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Water Lenses, Quite A Good Idea


Water has a refractory index (n) of 1.333. Light penetrates it and part of it gets absorbed, but not to much to prevent usefull energy to be available in the focal point, if you care to design the lens right. Using the below formula to calculate the focal length of a lens 

Where R1 and R2 are radii n is the refractory index (1 for air) d is the thickness of the lens we can calculate the focal length. As a waterlens with open top has a flat side one of the radii (r2) will be infinite (it’s a so called plano convex lens), the term will be zero. Radius R1 is set by deciding that the maximum thickness of the water can not be more than 2,5 cm. 

The formula for a plano convex lens is actually a lot simpler : f= R/(n-1)

But what will R be, if the water is kept thin then R will have to be large. Using an online calculator and a Chord (Koorde) AB and Segment height ED at 2 meters and 10 cm we arrive at a radius of 505 cm. This in turn leads to a focal length of 1516 cm. Quit far. One could use a reflector on the ground or opt for other dimension.

 Cord  Depth Radius Focal length
 200 cm  10 cm  505 cm  1516 cm
 100 cm  10 cm  130 cm

 390 cm

 100 cm  5 cm  252.5 cm  758 cm
 500 cm  50 cm  650 cm   1951 cm


Efficiency is always a funny term when energy would have been wasted otherwise. If people are so stressed about efficiency, then why burn coal which is a lot of work if you compare it to sitting back and letting a solar panel generate your energy! But how much energy can be concentrated using above examples? It is not answered simply because water does absorb heat radiation. It has a specific sensitivity in the low frequencies, which is why it looks bleuish. According to a list about seawater absorption it’s still about 40% after 100 cm without qualification of what type of light is left. In all these lense should be kept thin.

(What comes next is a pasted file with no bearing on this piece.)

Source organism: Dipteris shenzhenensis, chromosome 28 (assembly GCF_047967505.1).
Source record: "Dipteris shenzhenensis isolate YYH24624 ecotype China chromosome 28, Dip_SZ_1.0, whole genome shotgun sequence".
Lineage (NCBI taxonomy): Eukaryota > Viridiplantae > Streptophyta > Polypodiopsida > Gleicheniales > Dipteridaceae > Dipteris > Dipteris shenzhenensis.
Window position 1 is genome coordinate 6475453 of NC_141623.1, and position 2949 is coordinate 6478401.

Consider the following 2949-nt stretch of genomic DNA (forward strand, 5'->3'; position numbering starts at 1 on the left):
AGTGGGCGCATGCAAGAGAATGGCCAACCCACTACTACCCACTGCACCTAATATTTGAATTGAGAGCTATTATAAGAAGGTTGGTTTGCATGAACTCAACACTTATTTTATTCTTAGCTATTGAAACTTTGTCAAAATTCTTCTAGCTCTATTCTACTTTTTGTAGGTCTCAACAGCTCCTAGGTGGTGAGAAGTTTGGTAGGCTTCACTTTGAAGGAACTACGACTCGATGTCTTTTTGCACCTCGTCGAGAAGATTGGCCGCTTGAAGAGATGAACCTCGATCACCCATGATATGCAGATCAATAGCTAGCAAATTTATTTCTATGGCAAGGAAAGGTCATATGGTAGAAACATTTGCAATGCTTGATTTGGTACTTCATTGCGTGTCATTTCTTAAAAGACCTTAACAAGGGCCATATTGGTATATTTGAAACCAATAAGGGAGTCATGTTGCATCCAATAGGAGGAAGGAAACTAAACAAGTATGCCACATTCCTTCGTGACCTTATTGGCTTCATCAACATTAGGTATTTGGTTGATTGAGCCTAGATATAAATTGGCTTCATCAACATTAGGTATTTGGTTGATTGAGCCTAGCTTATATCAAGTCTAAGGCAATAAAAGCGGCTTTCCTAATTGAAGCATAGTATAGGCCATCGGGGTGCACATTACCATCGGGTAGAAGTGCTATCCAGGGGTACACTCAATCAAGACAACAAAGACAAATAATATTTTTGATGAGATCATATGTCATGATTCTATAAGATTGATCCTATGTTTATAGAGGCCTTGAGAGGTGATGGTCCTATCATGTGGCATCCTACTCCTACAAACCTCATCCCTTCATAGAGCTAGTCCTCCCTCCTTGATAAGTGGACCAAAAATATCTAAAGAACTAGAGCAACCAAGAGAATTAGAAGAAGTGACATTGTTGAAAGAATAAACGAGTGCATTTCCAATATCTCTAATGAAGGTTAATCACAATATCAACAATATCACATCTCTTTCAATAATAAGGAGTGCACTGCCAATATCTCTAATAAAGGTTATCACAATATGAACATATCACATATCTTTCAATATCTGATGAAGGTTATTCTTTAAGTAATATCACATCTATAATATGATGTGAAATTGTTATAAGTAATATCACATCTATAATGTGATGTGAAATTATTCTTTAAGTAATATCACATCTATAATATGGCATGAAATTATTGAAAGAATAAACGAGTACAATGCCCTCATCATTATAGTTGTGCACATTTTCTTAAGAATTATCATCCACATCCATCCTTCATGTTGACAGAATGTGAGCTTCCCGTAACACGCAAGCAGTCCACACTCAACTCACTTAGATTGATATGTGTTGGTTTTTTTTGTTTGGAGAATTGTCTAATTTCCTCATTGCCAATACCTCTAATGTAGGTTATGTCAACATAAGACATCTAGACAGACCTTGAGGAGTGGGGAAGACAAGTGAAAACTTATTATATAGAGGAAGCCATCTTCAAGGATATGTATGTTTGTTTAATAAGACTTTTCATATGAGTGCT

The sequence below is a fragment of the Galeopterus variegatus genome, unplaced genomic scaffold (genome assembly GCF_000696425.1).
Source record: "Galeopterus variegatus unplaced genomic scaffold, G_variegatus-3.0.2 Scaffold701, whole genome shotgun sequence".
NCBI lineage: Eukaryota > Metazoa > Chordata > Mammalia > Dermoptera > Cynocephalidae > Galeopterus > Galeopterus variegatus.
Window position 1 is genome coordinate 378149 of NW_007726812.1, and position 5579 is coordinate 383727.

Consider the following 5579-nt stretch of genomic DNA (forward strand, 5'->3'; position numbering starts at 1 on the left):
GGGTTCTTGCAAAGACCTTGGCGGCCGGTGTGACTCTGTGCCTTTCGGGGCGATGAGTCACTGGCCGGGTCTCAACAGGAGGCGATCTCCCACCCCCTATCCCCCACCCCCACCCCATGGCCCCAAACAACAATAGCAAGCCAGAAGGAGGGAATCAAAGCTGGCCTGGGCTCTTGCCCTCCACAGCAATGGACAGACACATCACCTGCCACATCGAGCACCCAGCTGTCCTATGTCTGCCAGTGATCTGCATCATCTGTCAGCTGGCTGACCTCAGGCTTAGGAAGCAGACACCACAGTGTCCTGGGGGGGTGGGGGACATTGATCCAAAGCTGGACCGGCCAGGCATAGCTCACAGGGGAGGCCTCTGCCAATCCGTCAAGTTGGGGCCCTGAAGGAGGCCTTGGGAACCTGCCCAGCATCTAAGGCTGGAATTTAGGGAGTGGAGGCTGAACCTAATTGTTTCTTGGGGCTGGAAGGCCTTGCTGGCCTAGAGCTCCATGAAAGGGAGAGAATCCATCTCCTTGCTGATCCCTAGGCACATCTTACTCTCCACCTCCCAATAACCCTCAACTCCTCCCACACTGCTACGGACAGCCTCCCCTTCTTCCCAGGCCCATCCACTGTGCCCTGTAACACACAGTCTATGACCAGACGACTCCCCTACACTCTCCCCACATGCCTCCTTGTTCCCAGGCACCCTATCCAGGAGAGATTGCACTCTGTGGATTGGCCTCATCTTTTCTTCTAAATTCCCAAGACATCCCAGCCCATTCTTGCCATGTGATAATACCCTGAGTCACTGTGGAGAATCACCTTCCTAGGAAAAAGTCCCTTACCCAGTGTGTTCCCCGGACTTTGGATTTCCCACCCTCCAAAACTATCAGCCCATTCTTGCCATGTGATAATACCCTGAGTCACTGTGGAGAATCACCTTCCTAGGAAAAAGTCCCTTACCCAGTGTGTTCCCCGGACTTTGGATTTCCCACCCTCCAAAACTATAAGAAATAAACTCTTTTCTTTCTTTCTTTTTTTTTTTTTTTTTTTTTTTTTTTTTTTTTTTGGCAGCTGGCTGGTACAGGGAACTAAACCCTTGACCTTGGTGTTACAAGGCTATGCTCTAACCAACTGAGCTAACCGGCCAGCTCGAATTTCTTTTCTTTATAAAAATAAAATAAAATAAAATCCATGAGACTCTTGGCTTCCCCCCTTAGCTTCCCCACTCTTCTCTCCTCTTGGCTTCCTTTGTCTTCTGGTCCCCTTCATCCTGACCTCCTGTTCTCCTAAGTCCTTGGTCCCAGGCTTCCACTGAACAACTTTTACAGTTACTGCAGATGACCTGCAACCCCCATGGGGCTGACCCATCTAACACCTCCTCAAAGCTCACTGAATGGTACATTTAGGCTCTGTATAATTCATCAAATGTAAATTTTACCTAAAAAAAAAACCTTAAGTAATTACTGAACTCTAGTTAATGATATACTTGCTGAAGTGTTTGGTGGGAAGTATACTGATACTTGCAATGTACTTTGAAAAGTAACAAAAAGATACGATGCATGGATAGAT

The amount of concentration in a circular bowl of water can be enormous because all the light will end up in one point. So if the surface area is 1 meter squared and the insolation is 800 Watt, the loss is 30% you still got 490 Watt hitting 1 square millimeter, and that’s a lot of power. Of course wind and vibrations will deteriorate the lens quality (if you let it). Still, this method is nearly costless and it can increase the yield of f.i. pv cells working at 5 times concentration considerably (while actually keeping them a bit cooler than ususal).  

Best design 

The best design is yet unseen online, it’s the solar/parabolic trough. Usinng water to build a parabolic trough should be easy, and it prevents the problem of the short lived focal point as the sun moves along the sky. It does require one to move the spot where one collects the concentrated sunlight. This is unavoidable. But water troughts positioned North-South should work fine. This calls for a real life experiment! 

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